Tuesday, June 11, 2013

Final Reflection Post

A lot can happen in a year. I guarantee that almost everybody is different now from how they were at the beginning of the school year. How they dressed, how long their hair was, how they thought, wrote, played, all probably have changed or improved. I know I have. Not only do I dress differently, write differently, sing, dance, act differently, I also view art differently. My artistic abilities have grown so much throughout the school year, I never thought that I would make half the things I made this year and be so proud of them. I am not saying I have any special artistic abilities, but I am proud based off of what I started from. It's not about being better than anyone else for me, it's about reaching my own standards. Going into this class with so little creative knowledge and coming out much more wise than I had expected. I am especially proud of my tea set, which I worked so hard on and turned out better than I could have hoped. I guess what I'm trying to say is that being in art class really made me look at different aspects of myself that I never had before. I had to think differently and I sincerely believe that I am a more creative and imaginative person as a result of this. I greatly enjoyed my time in art and although, to my dismay, I will not be in the class next year, I will take with me all the abilities and achievements that I learned and worked for with me throughout the rest of high school. 

Art Slideshow

Of course, I could not capture everything that I did in art this year in one slideshow- but here are some of the pieces that I have completed throughout the year that I am very proud to call my own.

Monday, April 8, 2013

Life in a Garden

        It's always the same reaction when people walk into my garden. They squeal and gasp and say "It's so beautiful, look at all the flowers!" Yes, look at all the flowers. Not one of them, but all. No one flower is ever appreciated over another, no one is more special. It's a tough life, being a flower. It is in our nature to have big egos, but how are we supposed to think we're the fairest flower to have lived if we're never noticed? In my flower bed, I share with flowers of all kinds. We're one of those gardens, the intermixed ones. Now I'm not one of those stuck up flowers that would wilt if they ever had to share soil with flowers of a different type (like the roses, they think they're all that), but it makes it hard to be noticed. All people see are colors and shapes when they look at my flower bed. So I've been trying to set myself apart, break away, be noticed. Among the flower bed, there are different reactions to my behavior. Some cheer me on, some scold me, ad some are completely indifferent. That just shows all the different types of flowers in my bed, so many personalities! Well anyway, I've tried being taller, but there's a lot of competition in the bed considering   we have snapdragons and foxgloves. So then I tried being brighter, which I thought would be a cinch considering I am a red orange color already. But those annoying marigolds stole my thunder. Well then I tried to be bigger, but I couldn't beat those ever flowering mums who had too many petals to count. So then I tried to have softer petals than everyone else, but apparently daisies are unbeatable. So now I'm here, out of ideas and still just as invisible as I was when I started this whole endeavor. I look around the garden, searching for more inspiration that would set me apart. Just then, two girls walked over to my flower bed. One of them looked right at me and sighed. She pointed me out to here friend and said "isn't that beautiful, I just love poppies." Her friend nodded and they moved on throughout the garden. I stood still, letting the wind run through my petals as I thought about what just happened. I got noticed! Even though I hadn't done anything different, I got noticed! And then I realized, I never needed to do anything different. Just like the snapdragons, the marigolds, the mums, and the daisies, I didn't need to try to be different, I already was! I was just as important to this beautiful flower bed as any other flower, and I contributed something special. I felt a huge sense of relief at this realization. Now I could just be myself, and know that it is very special to be me.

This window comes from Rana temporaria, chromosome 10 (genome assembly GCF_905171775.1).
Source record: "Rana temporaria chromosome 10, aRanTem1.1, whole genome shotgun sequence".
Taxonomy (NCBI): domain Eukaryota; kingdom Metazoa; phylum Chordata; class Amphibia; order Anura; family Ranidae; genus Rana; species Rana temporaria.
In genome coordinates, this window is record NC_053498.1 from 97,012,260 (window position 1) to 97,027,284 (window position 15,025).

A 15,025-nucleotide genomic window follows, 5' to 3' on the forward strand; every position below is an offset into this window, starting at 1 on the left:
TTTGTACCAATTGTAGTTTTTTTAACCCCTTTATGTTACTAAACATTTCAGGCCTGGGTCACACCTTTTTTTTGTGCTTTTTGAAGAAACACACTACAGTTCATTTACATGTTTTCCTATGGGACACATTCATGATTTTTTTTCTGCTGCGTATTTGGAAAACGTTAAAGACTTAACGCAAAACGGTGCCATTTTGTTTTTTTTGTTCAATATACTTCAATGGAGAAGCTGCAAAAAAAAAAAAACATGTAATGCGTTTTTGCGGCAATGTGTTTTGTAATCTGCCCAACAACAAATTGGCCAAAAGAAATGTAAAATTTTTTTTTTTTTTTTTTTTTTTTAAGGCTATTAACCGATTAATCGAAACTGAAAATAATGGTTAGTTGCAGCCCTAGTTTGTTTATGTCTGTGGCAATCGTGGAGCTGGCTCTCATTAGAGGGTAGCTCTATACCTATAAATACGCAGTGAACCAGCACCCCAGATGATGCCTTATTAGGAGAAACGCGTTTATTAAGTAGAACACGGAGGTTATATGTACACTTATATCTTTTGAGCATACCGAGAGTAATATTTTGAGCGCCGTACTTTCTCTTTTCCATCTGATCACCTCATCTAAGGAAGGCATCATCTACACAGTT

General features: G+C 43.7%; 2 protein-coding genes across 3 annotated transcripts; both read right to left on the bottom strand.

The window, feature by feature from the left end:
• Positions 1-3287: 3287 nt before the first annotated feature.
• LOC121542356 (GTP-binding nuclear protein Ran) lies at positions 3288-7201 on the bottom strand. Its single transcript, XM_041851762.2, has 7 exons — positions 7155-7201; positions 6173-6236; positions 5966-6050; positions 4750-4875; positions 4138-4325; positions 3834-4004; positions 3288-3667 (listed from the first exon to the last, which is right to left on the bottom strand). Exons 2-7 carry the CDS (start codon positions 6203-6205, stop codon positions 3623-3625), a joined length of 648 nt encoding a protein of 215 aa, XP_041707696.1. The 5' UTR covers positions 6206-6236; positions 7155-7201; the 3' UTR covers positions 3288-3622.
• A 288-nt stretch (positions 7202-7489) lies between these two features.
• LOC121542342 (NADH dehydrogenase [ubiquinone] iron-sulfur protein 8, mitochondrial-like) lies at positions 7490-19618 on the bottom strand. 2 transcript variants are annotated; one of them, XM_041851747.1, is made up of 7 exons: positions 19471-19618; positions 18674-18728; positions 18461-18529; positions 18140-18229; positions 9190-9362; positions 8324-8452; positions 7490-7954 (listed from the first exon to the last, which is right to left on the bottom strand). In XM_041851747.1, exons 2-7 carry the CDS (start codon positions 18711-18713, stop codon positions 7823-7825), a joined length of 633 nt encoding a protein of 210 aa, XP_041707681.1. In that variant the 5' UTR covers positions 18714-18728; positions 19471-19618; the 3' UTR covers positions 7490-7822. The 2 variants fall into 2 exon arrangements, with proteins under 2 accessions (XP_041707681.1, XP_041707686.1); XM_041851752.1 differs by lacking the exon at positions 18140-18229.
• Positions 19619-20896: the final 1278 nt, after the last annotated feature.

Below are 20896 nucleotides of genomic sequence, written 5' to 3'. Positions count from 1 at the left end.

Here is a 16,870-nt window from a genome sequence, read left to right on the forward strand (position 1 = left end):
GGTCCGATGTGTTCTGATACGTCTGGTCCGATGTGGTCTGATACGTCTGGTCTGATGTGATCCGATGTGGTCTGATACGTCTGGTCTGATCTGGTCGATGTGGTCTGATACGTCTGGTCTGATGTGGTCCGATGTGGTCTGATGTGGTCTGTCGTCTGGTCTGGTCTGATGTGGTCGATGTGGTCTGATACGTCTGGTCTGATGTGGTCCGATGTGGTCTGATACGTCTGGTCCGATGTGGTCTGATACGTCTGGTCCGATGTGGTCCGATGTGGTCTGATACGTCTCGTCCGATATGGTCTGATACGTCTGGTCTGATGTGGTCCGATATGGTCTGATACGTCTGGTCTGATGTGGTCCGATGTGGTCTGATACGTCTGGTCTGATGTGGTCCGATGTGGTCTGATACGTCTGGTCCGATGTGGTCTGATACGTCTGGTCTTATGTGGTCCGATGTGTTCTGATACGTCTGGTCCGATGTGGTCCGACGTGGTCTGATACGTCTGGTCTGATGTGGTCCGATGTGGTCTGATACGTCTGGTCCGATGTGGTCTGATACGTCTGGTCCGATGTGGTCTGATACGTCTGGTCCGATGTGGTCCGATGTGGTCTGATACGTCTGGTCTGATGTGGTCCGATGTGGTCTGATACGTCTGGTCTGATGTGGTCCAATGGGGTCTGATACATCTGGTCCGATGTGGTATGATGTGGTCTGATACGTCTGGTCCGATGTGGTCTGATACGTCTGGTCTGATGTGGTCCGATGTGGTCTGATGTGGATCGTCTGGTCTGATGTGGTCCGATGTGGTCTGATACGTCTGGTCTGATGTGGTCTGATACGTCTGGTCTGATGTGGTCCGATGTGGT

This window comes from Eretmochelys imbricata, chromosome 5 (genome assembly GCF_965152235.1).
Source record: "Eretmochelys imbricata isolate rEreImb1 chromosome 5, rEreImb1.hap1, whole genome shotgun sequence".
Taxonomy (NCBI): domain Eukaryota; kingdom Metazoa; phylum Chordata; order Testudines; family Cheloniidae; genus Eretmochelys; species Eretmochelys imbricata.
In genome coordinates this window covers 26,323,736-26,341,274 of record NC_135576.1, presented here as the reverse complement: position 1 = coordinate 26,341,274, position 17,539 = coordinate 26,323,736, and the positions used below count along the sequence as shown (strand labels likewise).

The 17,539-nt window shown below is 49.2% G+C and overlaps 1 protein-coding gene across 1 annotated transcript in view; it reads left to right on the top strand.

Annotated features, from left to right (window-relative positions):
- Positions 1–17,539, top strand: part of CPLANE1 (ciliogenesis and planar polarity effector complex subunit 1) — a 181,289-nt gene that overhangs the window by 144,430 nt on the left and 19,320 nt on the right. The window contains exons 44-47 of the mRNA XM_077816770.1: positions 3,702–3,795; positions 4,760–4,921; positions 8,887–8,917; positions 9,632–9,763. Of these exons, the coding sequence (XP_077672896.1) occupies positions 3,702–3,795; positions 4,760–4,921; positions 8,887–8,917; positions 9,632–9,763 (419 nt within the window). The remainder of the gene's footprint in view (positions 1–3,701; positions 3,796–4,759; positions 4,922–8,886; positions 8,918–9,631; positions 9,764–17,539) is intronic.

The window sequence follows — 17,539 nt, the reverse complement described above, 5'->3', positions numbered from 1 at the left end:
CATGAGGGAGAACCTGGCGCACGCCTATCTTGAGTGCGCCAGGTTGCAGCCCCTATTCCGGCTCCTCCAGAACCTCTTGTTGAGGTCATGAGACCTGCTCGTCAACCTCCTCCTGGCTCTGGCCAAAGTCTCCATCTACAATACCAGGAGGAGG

Friday, January 18, 2013

Blind Contour

                                                                                           We recently started drawing blind contours in art. This is cool and different because we haven't done anything like this yet. It was also really funny to see what you drew, and some of the pictures didn't even look human. When we drew a blind contour that we liked, we used it and wrote "I am" statements on it. This really made me thing about what I am, and it was really cool to write these things about myself alongside an abstract drawing of myself. I felt like it showed a completely different part of me and it went a lot deeper than I had originally expected. It took me a long time to decide what to write, and while some of them are silly, (like I am 24601) most of them are really true and not things I parade about myself. it will be really cool to put in my art book at the end of the year and I'm excited to showcase that part of me as well. This project wasn't about how well you draw, it was about how you wrote, and how you presented yourself. Doing something like that was a different experience and I'm really happy we did it.